Take inspiration from nature to live seasonally this month and opt to tune in rather than sending energy outwards
The arrival of winter marks the end of the annual cycle in nature. It’s a time of retreat, which becomes renewal, which later becomes new growth the following spring. As this begins to play out in the natural world, we begin an energetic ramp up. Ramping up towards the partying of Christmas, New Year and all of the other winter holidays. So if we want to echo the natural world, how can we live seasonally in November?
While we make our festive plans, and look forward or dread the upcoming holidays, nature’s invitation still stands. On an instinctual level the draw of tuning inwards at this time remains palpable.
What is it to tune in though, and how can we integrate it into our life? Essentially it’s about creating space in your life to be non-judgmental with yourself. And allow whatever arises to be welcomed without censor. It doesn’t mean you have to act on everything you feel, or on every idea you have, the crux of tuning in is simply to acknowledge your experience fully as it is.
Check your relationship with your phone
While we could debate the pros and cons of technology, the point is rather to simply recognise that behaviour which is still relatively new. Yes phone addiction, I’m talking to you! Moving from that recognition, it’s about asking ourselves how our behaviour with technology today affects us on a human level?
Social media platforms use human psychology very effectively to keep us highly engaged. It’s usually quite surprising to see your usage statistics, all of those quick scrolls throughout the day add up.
It’s not just a time thing though, sometimes our phones are a modern-day comforter. Notice the tendency to reach for your phone in times of boredom, or in times when difficult emotions arise. At these times we can use our phones to shield us from ourselves. Instead of tuning in it can be easier to distract ourselves.
Doing this consistently makes it hard to stay connected to ourselves and to what’s arising for us. It”s difficult to notice how we feel. It’s this default of turning our attention outward that we need to be mindful of.
To balance this most of us have to set limits on how and when we use technology. Deciding what those limits are is an individual decision. You might have a cut-off time each evening. Or maybe you take a day off on Sunday? Experiment and see what works best for you and notice the impact of definite periods unplugged.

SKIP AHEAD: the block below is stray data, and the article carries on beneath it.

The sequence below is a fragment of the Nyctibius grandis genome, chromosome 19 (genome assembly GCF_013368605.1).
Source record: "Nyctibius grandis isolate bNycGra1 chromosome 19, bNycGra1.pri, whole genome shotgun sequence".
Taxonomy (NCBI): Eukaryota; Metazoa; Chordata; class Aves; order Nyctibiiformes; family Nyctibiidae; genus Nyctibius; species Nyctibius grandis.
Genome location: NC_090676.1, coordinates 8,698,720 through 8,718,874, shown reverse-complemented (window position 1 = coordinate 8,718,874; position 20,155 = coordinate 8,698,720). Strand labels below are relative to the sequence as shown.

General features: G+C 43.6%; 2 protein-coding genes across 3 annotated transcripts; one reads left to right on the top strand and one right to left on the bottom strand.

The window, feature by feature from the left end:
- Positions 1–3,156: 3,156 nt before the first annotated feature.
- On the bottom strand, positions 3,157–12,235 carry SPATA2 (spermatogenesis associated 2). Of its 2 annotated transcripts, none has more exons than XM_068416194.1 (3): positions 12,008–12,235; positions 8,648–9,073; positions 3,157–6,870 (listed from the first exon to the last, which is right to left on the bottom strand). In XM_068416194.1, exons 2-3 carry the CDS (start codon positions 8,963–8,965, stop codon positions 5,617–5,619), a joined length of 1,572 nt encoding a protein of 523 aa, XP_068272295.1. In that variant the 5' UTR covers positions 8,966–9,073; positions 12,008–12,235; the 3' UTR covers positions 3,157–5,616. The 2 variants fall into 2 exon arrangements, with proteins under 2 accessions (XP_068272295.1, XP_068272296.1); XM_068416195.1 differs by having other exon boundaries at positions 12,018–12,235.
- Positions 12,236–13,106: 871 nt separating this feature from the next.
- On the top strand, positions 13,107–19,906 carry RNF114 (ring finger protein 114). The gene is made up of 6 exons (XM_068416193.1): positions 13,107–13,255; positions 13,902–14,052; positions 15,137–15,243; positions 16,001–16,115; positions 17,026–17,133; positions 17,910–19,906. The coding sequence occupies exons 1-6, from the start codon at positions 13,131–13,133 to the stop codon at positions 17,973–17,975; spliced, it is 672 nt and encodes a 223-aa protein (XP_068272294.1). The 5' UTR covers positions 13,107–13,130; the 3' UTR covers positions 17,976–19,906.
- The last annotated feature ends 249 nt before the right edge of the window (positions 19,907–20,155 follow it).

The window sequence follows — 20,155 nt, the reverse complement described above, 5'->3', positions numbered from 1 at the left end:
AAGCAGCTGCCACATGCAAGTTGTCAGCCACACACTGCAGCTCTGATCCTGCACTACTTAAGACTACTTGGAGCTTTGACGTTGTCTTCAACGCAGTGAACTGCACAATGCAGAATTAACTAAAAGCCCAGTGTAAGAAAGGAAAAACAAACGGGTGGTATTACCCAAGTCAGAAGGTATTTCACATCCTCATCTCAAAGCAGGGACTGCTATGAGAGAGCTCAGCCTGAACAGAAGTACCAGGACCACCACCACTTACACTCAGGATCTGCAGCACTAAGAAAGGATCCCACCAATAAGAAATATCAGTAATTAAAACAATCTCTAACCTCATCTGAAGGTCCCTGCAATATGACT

The act of writing out our experience can be therapeutic on many levels. It can be cathartic, it can helps us to slow down when anxious, it can help us to make sense of our experience. You can also try specific practices, like journaling on a specific theme such as gratitude. Some people are especially disciplined and journal daily but you can also benefit from this as a more sporadic journal keeper. See it as an accessible tool available whenever you want and need it.
Read more: The attitude of gratitude
Sometimes it’s easier to lose our inhibitions through creative activities. Often creative pursuits and spaces allow greater freedom for exploration. There is no hierarchy of activities here. Follow your natural curiosity whether it’s improv, dance, music or something completely different. If there was an activity you enjoyed in childhood see if you can reconnect with that. Notice what arises when you engage in this activity. Is there anything that surprises you about yourself? Are there aspects that make you feel good about yourself? Does it energise you?
Embrace blank space
Having blank space in your calendar is the antithesis of “busyness” culture. Ensure that you have some. To balance all the “doing” of modern life, have some time to just “be”. You can use this time to rest and restore, or maybe sometimes you’ll use it to take advantage of a last minute opportunity.
Your oxygen mask
Engage in self-inquiry and you may sometimes be accused of navel gazing. Everything in life is about balance. We are not solely seeking to focus on our relationship with ourselves, we are seeking the insight and knowledge needed to live as fully as we can. In relationship with others and the wider world. Our ability to relate to others though is intrinsically connected to our ability to relate to ourselves. If we aren’t fully attending to ourselves, and our needs, life can become difficult on many levels . So it’s back to the plane safety instructions. Fit your own oxygen mask first.
Read more: What is self care and why is it important?
Sometimes turning inwards brings up difficult emotions. Usually over time we move through these, perhaps by making changes or by coming to acceptance on some matters. If you feel vulnerable or overwhelmed in a way that’s affecting your daily life, pay attention to that and take action to get support. If you need support beyond your friends and family look at external options; support groups, workplace employee assistance programmes, counselling services in your organisation, or connect with your GP for a relevant mental health referral.
So as winter approaches take care of yourself, and embrace the opportunity of this season to tune in. Discover where you go when you go quiet.
Gráinne Conroy is a yoga and barre teacher based in Dublin. She hosts a monthly Full Moon yoga practice at The Calm Rooms in Monkstown. The next event takes place on Sunday November 10. Her regular public classes are at Oslo Health and Yoga Dublin. More information about Gráinne is available here